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Triumph 2000 / 2.5Pi

Published: 15th Oct 2014 - 0 Comments - Be the first, contribute now!

Triumph 2000 / 2.5Pi
Triumph 2000 / 2.5Pi
Triumph 2000 / 2.5Pi
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Triumph 2000 / 2.5Pi

At first glance Triumph’s luxury 2000/2.5 saloon hardly has the makings of a performance car or motorsport foil even though it boasts a rich history. The Triumph 2.5PI was made for just one event, the 16,244 miles dash from London to Mexico City that was the 1970 World Cup Rally. It was an unlikely rally car certainly, but after 66 days of the toughest marathon ever second and fourth places, splitting the far fleeter Ford Escorts, will go down as one of the manufacturer’s greatest (pardon us) triumphs.

If you look at the 2000 and 2.5PI as a sort of ‘TR6 saloon’ then you’re on the right track as much the same rules apply – it even uses a derivative of the sports car’s independent rear suspension. So there’s some potential there…


Rot is endemic, and facelifted Mk2s (May 1974 on) seem most rot-prone of all. The front wings are double-skinned around the wheelarches, creating a water trap. The most common problem concerns rotten sills and footwells while rear suspension pick-up points also dissolve, as do the top spring mountings on the rear suspension.

Engines are durable, but can suffer from excess crank ‘endfloat’. Up to 12thou means a simple replacement of the thrust washers might effect a cure. Over about 50thou and the thrust washers fall out, and that’s very expensive as a rebuild and even a new block is required.

Oil pressure should be quite high; if it drops as low as 10psi at idle or the needle becomes erratic, the crank is probably worn. Gearboxes are long-lived; never lightning fast, but if it is noisy then a lack of oil may well have ruined the layshaft. Clonks on take-up may be UJs (cheap), worn driveshafts or cracked diff mounts.


Works rally cars ran in standard tune with high compression heads. With a modded head, cam and exhaust near 200bhp remains possible although around 175bhp is best for a useable road engine. Racers often ditch the PI for double or triple Webers; Rimmer Bros (http://www.rimmerbros. ) can supply most parts for converting or find a 2000 or 2500TC, the latter which uses larger SU Units.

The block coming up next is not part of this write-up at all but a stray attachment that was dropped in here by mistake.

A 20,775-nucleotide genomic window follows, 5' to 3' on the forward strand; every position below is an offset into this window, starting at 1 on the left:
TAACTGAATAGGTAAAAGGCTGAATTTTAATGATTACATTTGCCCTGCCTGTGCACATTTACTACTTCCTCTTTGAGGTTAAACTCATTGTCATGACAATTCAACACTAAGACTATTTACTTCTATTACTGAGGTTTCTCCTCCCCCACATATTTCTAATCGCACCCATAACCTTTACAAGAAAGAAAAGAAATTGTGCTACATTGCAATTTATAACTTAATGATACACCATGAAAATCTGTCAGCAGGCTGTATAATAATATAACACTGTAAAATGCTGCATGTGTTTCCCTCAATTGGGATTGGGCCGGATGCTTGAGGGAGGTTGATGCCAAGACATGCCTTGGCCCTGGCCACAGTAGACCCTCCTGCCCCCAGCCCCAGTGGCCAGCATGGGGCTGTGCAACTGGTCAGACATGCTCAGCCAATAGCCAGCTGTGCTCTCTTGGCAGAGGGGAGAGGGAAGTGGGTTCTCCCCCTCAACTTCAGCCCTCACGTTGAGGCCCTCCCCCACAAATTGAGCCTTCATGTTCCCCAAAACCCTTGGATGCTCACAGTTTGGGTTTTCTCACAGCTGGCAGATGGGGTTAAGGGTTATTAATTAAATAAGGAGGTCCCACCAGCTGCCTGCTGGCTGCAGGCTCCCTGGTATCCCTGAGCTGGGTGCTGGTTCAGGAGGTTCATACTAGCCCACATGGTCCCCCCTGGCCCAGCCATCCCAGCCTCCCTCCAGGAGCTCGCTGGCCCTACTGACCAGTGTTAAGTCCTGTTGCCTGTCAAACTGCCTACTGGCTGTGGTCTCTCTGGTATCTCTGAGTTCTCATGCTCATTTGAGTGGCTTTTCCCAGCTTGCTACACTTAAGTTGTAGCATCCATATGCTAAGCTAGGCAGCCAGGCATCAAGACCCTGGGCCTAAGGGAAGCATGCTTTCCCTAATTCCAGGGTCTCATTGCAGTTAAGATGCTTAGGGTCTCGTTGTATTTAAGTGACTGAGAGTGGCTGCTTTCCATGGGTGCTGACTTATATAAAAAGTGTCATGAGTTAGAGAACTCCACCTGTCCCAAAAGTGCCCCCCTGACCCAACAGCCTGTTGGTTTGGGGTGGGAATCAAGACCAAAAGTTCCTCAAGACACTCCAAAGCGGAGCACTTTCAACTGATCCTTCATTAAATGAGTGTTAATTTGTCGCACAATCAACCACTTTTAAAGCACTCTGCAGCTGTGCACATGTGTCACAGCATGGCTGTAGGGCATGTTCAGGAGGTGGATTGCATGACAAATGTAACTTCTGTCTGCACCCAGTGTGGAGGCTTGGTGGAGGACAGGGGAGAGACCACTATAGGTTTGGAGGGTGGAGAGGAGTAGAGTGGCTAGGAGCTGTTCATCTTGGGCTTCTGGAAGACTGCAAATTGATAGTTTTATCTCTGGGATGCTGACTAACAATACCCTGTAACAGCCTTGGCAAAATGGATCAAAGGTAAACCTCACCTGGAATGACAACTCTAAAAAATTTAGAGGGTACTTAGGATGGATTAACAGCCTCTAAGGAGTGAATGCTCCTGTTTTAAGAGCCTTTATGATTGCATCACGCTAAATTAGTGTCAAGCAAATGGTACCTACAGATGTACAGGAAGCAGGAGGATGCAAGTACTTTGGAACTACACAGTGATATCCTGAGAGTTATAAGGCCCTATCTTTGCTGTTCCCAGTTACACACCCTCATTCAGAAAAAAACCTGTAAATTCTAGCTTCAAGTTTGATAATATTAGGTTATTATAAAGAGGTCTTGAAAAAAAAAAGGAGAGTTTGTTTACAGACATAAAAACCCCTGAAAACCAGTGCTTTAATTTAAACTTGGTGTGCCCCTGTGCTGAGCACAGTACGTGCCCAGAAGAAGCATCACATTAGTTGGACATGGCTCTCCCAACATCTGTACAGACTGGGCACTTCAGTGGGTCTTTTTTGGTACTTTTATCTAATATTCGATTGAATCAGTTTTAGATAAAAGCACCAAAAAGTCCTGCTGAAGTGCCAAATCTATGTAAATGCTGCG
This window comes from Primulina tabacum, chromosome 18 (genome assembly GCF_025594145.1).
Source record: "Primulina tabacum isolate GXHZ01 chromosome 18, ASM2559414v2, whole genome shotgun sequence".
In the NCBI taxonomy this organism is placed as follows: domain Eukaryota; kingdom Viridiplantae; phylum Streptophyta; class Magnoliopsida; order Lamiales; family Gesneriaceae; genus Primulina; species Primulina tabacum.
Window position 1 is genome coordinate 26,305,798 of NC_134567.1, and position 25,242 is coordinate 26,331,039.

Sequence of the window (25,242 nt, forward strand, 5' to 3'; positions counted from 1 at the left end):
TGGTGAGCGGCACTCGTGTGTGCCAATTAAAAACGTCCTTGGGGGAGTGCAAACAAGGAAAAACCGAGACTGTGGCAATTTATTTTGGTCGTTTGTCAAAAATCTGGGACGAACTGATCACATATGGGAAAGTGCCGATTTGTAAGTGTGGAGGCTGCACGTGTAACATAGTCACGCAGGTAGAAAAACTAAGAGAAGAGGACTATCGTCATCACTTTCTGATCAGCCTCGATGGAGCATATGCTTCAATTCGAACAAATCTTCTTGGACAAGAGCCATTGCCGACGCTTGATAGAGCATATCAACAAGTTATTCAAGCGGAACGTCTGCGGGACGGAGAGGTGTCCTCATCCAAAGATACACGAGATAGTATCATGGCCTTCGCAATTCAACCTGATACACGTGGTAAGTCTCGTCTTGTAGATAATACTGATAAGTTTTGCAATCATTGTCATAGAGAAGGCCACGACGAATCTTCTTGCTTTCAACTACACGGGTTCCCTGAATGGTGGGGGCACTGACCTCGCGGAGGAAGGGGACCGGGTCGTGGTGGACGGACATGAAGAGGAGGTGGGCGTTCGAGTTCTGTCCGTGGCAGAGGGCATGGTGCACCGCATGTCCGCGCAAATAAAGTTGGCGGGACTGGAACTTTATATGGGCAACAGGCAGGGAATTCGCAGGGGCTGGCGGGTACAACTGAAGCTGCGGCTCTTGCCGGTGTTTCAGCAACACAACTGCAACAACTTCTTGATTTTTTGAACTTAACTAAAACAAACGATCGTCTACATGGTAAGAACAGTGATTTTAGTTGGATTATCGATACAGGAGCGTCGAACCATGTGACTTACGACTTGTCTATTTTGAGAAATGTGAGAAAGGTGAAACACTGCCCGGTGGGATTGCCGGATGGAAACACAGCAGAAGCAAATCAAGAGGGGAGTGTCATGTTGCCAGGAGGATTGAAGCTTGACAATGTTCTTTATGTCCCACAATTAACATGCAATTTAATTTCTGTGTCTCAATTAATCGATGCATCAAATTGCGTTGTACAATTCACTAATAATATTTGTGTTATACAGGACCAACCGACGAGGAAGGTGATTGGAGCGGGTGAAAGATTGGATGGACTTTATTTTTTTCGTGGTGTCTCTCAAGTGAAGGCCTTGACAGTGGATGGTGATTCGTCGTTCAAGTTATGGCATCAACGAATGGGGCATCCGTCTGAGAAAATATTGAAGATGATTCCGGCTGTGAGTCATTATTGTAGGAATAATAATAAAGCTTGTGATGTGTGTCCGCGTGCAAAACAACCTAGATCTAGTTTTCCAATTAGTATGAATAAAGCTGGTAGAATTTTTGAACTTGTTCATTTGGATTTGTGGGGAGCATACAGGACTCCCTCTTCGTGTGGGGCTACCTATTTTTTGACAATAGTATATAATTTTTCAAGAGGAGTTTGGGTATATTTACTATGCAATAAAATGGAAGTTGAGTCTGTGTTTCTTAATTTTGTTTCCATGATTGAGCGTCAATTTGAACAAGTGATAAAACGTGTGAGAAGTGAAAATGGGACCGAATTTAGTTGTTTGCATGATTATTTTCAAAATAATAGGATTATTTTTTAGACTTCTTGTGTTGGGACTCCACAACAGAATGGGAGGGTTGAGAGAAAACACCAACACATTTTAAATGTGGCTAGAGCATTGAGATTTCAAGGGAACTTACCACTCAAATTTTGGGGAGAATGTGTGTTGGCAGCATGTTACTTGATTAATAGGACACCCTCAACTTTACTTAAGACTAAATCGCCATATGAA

The petrol injection experts are Wrexham-based Prestige Injection Developments ( and that infamous Lucas set up can be made reliable; a modified Bosch fuel pump and modern metering unit are two remedies; Revington TR markets modified throttle assemblies which takes out the wear and slack of the originals and allows proper throttle openings for an immediate power boost. Jigsaw (www. and Canley Classics ( also supply suitable tuning equipment.

There’s a bit of stretch in the 2.5 to 2.7-litres but it’s a dear option and a luxury for most. The 2000 engine can be taken to 2.5 using its crank etc, but needs TR6 head for best effect as fitted to late 1968 engines. The same tuning rules apply to the smaller engine but the hike to 2.5-litres is worth up to 20bhp alone according to Triumph so it has to be the best first step.

Talking of factory power figures, there’s always been a lot of rot about the early 2.5PI kicking out 150bhp in the TR6 before it was derated in 1973 to 125bhp yet the 2.5PI saloon and estate kicked out an in between claim of 132bhp.

Triumph specialists believe the original TR5s and early TR6s didn’t kick out a true 150bhp. In fact, by 1973, Triumph was quoting 120bhp for the PI and 125bhp for the TR6. In the real world a well-tuned TC engine of around 100-106bhp will match or beat an average PI, we reckon. Also factory 2500 TCs ran a milder camshaft because the TR6 one is too racey to work on carbs and will lead to lumpy running – it’s the reason why PI was originally installed! The 2000 (latterly 2000TC) was originally posted at 90bhp and certainly power crept up during 1974 right across the ranges care of revised breathing.

How about Stag power? It’s essentially a 2.5 beneath the skin so a doable if not straight swap. A handful of factory cars were made but nothing came of it. Instead an enterprising Ian Lines (who used to prepare Triumph’s works rally cars) made a batch of them and cracking cars they were.


With its modern strut suspension up front and telescopic damping at the rear, the 2000 range boasted a far superior design to the old TR one although they were too softly sprung for saloon and estate use.

Firming up the suspension with better damping and springs is the first step. Another mod tweak that’s recommended is fitting 2500S front anti-roll bar as it stops the dreaded 2000 ‘lean’ into corners – made much worse on the longer Mk2 cars. Poly bushing the suspension is now all that’s needed by most owners.

The brakes are okay; DBA disc and Mintex or Green Stuff pads being the first upgrade before looking to specialist conversions such as Wilwood.

While five-speeds (Ford Sierra, Toyota Supra or the Rover SD1 ’box) are available, don’t pension off the overdrive as provides six ratios. A Revington TR Logic Smart Activator makes it more responsive and useable; incidentally Stag ratios were standardised in 1974. Like the Stag, a BMW diff can be fitted using a special kit to mate with the hubs for a wider spread of ratios but typically costs the thick end of £2000 – there’s a wide range of Triumph ratios so they may suffice for most.

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